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Science News | Poor Water Quality Has Negative Impact on Socially Vulnerable Communities: Study

Washington DC [US], September 9 (ANI): A recent analysis of the links between poor drinking water quality and social vulnerability in the United States, published in IOP Publishing’s journal Environmental Research Letters, reveals that these violations disproportionately damage the most vulnerable people.

Around 70% of the affected population was classified as having the highest socioeconomic vulnerability, and other social characteristics other than wealth were linked to various drinking water quality violations.

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The study was led by researchers from the University of Texas at Austin’s Jackson School of Geosciences, who used updated definitions of socioeconomic vulnerability and disadvantaged neighbourhoods, as well as new water quality data that represent actual water distribution rather than administrative boundaries.

When compared to projections produced by the federal government’s current environmental justice assessment tools, the improved model identifies more than three times as many affected individuals.

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While the majority of Americans have access to safe drinking water, one in every ten of them was exposed to a health-related water quality violation between 2018 and 2020. The provision of high-quality water in the United States is becoming increasingly difficult due to an old and underfunded drinking water infrastructure.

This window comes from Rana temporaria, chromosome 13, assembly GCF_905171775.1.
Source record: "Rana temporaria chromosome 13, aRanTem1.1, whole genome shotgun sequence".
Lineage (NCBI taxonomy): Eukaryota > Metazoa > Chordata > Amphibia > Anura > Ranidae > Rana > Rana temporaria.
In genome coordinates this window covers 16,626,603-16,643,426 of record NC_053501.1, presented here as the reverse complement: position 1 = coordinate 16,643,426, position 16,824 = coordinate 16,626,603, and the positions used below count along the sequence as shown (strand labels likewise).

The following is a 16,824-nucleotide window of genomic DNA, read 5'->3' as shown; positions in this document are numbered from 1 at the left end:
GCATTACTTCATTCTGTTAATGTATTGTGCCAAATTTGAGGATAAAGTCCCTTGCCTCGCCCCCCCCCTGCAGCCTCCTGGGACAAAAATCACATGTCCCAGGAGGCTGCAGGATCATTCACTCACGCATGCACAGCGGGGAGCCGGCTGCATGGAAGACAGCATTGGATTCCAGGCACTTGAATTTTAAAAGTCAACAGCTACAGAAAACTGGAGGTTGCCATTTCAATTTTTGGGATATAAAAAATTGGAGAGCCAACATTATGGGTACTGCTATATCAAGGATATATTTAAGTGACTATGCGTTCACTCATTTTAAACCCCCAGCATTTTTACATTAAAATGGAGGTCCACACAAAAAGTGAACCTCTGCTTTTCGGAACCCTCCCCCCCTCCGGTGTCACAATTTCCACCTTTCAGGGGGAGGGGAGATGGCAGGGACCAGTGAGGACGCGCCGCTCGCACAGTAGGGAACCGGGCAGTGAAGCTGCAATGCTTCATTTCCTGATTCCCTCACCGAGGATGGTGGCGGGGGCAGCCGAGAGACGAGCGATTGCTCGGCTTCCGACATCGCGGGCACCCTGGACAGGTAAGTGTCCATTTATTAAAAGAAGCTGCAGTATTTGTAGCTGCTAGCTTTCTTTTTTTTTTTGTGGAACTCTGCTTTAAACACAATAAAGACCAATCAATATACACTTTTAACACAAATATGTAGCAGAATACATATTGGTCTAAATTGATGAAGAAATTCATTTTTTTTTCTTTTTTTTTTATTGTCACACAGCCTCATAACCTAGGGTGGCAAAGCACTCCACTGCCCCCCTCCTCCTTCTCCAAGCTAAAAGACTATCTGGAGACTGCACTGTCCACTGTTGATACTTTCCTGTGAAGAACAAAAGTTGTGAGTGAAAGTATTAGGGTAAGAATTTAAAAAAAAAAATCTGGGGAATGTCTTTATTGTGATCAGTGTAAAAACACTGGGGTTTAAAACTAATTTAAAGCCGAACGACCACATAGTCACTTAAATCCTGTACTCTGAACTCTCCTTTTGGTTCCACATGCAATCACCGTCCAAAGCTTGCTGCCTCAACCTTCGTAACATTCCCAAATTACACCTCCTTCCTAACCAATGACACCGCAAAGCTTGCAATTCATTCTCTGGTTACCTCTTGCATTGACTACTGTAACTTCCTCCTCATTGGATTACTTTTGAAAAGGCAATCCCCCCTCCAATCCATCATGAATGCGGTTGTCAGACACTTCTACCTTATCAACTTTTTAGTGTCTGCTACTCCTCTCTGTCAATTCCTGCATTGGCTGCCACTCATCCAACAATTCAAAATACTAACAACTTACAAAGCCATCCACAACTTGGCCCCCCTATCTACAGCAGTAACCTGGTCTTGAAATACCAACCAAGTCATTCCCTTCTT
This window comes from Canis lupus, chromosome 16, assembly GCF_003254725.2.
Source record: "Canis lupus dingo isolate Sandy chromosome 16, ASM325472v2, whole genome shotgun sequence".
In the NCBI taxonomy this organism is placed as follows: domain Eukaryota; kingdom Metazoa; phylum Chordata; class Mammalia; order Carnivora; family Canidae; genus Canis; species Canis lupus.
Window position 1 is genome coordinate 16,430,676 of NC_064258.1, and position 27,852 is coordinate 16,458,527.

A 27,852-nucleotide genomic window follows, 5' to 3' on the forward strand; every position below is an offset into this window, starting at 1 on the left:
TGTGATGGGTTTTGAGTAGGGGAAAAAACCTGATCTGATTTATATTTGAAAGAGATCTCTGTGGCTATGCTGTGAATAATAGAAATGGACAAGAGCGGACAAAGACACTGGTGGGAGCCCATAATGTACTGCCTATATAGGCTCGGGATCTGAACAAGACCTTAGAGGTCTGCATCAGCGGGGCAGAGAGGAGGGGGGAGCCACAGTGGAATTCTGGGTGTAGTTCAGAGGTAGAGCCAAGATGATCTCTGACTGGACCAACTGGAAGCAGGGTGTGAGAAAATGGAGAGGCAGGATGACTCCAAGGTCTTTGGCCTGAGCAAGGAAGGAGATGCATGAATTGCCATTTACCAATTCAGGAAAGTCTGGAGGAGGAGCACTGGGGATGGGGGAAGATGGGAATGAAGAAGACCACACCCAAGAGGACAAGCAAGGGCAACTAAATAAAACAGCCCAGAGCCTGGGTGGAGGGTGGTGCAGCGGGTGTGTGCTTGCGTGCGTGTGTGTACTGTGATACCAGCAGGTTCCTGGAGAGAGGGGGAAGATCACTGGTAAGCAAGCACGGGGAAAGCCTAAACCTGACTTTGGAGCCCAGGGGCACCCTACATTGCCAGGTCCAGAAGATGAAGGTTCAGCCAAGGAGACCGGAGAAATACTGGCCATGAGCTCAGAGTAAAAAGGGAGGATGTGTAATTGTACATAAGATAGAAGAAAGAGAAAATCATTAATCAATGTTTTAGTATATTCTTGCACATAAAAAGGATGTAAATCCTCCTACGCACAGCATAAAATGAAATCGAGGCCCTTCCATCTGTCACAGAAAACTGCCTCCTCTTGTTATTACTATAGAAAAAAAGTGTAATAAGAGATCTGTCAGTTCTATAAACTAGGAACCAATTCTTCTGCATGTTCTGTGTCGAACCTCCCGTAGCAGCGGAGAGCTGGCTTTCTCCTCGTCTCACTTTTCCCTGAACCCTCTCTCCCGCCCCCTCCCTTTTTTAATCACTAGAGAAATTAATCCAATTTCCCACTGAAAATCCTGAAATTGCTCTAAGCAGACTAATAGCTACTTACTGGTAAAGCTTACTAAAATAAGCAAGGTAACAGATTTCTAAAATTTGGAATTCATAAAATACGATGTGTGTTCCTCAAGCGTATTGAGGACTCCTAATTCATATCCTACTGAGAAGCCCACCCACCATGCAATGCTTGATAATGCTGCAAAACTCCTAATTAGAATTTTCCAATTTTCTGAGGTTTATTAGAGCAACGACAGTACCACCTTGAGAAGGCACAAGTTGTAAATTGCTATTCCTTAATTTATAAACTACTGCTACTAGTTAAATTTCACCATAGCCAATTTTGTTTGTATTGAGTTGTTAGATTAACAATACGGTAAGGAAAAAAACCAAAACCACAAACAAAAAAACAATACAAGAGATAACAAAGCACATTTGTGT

Disinfectants and water treatment byproducts are the main contributors to health-based violations in community water systems, followed by naturally occurring contaminants (such as arsenic and radionuclides) and contaminants that are the result of human activity, like nitrates.

Previous research has been constrained in determining which communities and groups are most impacted by water violations due to data sets that are based on state and administrative boundaries that conceal the fact that water distribution occurs across international borders and by federal environmental justice assessment tools that have primarily focused on household income as an indicator of social vulnerability while potentially omitting important, data-available aspects of vulnerability.

Instead, data from community water systems across the nation were examined in this study in connection to the USVI, a better indicator of social vulnerability created using a tool from the Centres for Disease Control and informed by more recent research and data analytics.

According to proposed federal funds, each state must give disadvantaged communities (DACs) more than 49 per cent of the funding for drinking water infrastructure. However, as states have a lot of latitude in defining DACs, there are significant differences in definitions across the US. As mSVI catches three times more of the impacted population than household income alone, this study implies that a larger definition of DACs, beyond household income, should be taken into consideration.

Bridget Scanlon, Senior Research Scientist for The Bureau of Economic Geology at The University of Texas, said, “Our detailed analysis of the linkages of drinking water quality violations to social vulnerability can help inform guidance for effectively distributing infrastructure funding and designing interventions to ensure more equitable drinking water quality nationally.” (ANI)

(This is an unedited and auto-generated story from Syndicated News feed, LatestLY Staff may not have modified or edited the content body)

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